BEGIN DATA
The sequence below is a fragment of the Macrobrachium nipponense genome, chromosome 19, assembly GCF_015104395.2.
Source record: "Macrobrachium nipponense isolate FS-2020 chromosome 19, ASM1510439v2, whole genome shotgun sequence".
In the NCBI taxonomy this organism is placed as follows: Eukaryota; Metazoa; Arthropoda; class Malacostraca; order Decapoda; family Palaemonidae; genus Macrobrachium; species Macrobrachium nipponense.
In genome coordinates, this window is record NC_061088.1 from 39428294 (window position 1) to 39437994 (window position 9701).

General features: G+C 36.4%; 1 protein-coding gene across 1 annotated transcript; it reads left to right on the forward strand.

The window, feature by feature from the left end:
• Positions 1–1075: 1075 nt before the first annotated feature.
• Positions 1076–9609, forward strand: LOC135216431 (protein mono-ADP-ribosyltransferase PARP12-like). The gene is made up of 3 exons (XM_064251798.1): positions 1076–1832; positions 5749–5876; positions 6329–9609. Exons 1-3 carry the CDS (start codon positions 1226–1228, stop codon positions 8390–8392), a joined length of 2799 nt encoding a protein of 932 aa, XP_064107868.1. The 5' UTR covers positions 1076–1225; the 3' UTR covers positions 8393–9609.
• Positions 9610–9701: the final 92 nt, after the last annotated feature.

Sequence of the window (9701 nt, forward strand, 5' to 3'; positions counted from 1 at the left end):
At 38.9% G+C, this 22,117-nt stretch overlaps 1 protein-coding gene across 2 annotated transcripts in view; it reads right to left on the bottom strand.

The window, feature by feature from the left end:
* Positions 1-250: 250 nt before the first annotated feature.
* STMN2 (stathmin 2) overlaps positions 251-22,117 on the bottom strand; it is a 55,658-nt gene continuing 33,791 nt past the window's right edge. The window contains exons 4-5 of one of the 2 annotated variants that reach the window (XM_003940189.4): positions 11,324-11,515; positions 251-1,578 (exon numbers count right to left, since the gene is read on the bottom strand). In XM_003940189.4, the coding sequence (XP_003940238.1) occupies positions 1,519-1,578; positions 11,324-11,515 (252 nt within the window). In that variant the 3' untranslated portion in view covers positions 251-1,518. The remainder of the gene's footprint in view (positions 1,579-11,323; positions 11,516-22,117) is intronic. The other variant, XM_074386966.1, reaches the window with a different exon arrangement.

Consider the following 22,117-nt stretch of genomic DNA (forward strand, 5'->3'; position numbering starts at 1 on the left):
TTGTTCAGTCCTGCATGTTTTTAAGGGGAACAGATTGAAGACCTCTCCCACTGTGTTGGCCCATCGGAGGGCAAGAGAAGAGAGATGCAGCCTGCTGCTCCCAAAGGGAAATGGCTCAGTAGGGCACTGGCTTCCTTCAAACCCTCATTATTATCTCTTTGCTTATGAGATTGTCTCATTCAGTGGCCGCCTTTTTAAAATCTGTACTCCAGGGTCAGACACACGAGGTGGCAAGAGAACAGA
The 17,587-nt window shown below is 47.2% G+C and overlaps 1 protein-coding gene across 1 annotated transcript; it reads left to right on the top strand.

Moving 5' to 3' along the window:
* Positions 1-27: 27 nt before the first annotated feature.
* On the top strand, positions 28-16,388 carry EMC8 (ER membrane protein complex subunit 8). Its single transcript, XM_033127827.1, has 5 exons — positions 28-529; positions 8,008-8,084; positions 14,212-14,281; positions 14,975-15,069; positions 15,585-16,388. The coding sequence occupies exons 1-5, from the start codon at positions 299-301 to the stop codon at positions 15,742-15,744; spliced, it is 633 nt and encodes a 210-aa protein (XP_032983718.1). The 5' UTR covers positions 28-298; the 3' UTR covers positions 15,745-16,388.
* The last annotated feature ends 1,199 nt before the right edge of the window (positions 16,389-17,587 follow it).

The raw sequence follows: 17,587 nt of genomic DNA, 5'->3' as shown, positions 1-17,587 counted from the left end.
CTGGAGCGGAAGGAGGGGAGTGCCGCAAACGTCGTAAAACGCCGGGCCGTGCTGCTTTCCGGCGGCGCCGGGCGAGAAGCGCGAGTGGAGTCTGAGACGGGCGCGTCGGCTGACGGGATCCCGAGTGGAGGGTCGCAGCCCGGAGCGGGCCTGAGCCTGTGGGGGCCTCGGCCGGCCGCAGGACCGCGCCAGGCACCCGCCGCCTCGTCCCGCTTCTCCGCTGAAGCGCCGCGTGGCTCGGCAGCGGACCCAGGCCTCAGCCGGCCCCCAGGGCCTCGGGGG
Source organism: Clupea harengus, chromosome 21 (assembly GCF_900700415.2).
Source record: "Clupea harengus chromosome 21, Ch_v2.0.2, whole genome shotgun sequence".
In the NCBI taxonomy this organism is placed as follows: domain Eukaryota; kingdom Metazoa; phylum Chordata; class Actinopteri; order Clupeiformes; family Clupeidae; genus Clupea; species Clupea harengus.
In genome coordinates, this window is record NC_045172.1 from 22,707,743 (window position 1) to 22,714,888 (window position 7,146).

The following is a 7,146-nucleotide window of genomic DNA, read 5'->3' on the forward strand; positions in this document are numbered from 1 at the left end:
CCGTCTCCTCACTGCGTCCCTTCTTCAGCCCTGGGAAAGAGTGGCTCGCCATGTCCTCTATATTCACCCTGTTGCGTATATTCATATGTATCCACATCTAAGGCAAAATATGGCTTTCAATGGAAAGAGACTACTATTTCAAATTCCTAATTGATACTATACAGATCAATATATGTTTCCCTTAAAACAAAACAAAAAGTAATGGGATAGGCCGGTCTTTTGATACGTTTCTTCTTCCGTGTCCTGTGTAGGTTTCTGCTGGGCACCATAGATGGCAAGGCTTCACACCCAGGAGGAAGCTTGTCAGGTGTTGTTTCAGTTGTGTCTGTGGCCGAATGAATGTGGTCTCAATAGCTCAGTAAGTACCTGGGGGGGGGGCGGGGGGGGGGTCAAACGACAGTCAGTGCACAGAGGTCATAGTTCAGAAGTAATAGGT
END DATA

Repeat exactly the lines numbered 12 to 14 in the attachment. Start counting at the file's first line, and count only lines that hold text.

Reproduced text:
The window, feature by feature from the left end:
* Positions 1-250: 250 nt before the first annotated feature.
* STMN2 (stathmin 2) overlaps positions 251-22,117 on the bottom strand; it is a 55,658-nt gene continuing 33,791 nt past the window's right edge. The window contains exons 4-5 of one of the 2 annotated variants that reach the window (XM_003940189.4): positions 11,324-11,515; positions 251-1,578 (exon numbers count right to left, since the gene is read on the bottom strand). In XM_003940189.4, the coding sequence (XP_003940238.1) occupies positions 1,519-1,578; positions 11,324-11,515 (252 nt within the window). In that variant the 3' untranslated portion in view covers positions 251-1,518. The remainder of the gene's footprint in view (positions 1,579-11,323; positions 11,516-22,117) is intronic. The other variant, XM_074386966.1, reaches the window with a different exon arrangement.